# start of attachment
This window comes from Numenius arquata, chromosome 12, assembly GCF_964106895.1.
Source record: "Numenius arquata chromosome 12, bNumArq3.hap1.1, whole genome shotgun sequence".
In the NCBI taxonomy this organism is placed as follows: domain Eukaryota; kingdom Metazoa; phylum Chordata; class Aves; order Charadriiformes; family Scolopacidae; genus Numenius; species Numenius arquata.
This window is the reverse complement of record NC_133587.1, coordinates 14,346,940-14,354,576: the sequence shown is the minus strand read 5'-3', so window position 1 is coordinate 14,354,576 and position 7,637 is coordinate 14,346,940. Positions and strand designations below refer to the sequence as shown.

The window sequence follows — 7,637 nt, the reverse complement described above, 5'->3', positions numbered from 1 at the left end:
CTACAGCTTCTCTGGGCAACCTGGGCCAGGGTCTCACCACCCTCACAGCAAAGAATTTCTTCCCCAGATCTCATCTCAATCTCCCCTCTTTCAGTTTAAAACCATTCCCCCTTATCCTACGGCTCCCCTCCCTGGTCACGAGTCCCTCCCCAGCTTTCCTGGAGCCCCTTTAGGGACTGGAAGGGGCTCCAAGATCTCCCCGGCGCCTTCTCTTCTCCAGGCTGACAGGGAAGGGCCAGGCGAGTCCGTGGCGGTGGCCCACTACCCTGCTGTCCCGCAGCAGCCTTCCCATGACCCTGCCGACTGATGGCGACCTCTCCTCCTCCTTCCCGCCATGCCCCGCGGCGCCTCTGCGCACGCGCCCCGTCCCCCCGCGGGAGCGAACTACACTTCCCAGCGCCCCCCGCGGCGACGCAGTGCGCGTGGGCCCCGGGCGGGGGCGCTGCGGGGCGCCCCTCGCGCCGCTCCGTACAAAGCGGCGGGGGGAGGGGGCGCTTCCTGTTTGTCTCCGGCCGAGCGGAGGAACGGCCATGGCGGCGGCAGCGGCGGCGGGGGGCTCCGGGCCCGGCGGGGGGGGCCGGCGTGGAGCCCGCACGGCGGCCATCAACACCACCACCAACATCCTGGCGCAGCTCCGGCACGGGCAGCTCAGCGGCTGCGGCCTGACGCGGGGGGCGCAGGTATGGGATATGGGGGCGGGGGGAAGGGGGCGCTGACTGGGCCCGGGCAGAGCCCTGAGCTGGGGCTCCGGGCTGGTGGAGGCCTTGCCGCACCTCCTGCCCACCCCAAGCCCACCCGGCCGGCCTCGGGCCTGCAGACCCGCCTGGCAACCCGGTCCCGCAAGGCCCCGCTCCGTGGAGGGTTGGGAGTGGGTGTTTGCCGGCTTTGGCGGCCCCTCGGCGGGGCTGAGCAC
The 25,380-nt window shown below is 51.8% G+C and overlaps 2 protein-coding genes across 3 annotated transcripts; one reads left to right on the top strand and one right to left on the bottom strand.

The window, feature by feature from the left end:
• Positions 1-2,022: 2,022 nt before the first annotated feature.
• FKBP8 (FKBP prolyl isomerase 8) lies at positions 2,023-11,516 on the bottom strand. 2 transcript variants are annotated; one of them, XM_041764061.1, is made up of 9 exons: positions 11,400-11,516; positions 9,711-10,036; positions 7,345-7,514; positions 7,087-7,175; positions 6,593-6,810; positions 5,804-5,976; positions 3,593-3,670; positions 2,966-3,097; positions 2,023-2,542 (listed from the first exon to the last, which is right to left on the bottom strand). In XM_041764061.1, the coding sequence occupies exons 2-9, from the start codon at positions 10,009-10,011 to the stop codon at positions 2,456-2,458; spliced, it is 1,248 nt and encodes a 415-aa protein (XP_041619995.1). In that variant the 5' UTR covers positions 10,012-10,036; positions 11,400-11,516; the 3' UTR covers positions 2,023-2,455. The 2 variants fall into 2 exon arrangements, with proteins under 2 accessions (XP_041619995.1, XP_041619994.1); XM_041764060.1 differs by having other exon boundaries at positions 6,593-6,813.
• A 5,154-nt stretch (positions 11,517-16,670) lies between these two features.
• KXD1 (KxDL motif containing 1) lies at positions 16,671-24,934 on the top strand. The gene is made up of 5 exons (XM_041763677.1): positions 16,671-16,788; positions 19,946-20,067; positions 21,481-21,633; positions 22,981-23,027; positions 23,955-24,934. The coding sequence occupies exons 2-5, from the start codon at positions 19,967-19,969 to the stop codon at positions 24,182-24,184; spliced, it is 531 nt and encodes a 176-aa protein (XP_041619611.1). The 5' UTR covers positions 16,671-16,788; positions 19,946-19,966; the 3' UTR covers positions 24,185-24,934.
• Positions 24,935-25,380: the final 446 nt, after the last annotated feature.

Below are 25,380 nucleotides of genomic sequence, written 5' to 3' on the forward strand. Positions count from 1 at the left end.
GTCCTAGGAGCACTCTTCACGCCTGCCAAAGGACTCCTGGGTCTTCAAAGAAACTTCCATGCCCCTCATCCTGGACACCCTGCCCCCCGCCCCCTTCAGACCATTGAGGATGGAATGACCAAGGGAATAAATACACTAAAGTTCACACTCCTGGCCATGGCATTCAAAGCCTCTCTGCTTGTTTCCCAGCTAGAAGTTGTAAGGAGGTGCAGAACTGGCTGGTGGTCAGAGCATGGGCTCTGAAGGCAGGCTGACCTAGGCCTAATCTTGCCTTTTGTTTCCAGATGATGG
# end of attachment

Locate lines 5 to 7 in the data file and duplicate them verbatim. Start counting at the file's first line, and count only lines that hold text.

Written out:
The window sequence follows — 7,637 nt, the reverse complement described above, 5'->3', positions numbered from 1 at the left end:
CTACAGCTTCTCTGGGCAACCTGGGCCAGGGTCTCACCACCCTCACAGCAAAGAATTTCTTCCCCAGATCTCATCTCAATCTCCCCTCTTTCAGTTTAAAACCATTCCCCCTTATCCTACGGCTCCCCTCCCTGGTCACGAGTCCCTCCCCAGCTTTCCTGGAGCCCCTTTAGGGACTGGAAGGGGCTCCAAGATCTCCCCGGCGCCTTCTCTTCTCCAGGCTGACAGGGAAGGGCCAGGCGAGTCCGTGGCGGTGGCCCACTACCCTGCTGTCCCGCAGCAGCCTTCCCATGACCCTGCCGACTGATGGCGACCTCTCCTCCTCCTTCCCGCCATGCCCCGCGGCGCCTCTGCGCACGCGCCCCGTCCCCCCGCGGGAGCGAACTACACTTCCCAGCGCCCCCCGCGGCGACGCAGTGCGCGTGGGCCCCGGGCGGGGGCGCTGCGGGGCGCCCCTCGCGCCGCTCCGTACAAAGCGGCGGGGGGAGGGGGCGCTTCCTGTTTGTCTCCGGCCGAGCGGAGGAACGGCCATGGCGGCGGCAGCGGCGGCGGGGGGCTCCGGGCCCGGCGGGGGGGGCCGGCGTGGAGCCCGCACGGCGGCCATCAACACCACCACCAACATCCTGGCGCAGCTCCGGCACGGGCAGCTCAGCGGCTGCGGCCTGACGCGGGGGGCGCAGGTATGGGATATGGGGGCGGGGGGAAGGGGGCGCTGACTGGGCCCGGGCAGAGCCCTGAGCTGGGGCTCCGGGCTGGTGGAGGCCTTGCCGCACCTCCTGCCCACCCCAAGCCCACCCGGCCGGCCTCGGGCCTGCAGACCCGCCTGGCAACCCGGTCCCGCAAGGCCCCGCTCCGTGGAGGGTTGGGAGTGGGTGTTTGCCGGCTTTGGCGGCCCCTCGGCGGGGCTGAGCAC
The 25,380-nt window shown below is 51.8% G+C and overlaps 2 protein-coding genes across 3 annotated transcripts; one reads left to right on the top strand and one right to left on the bottom strand.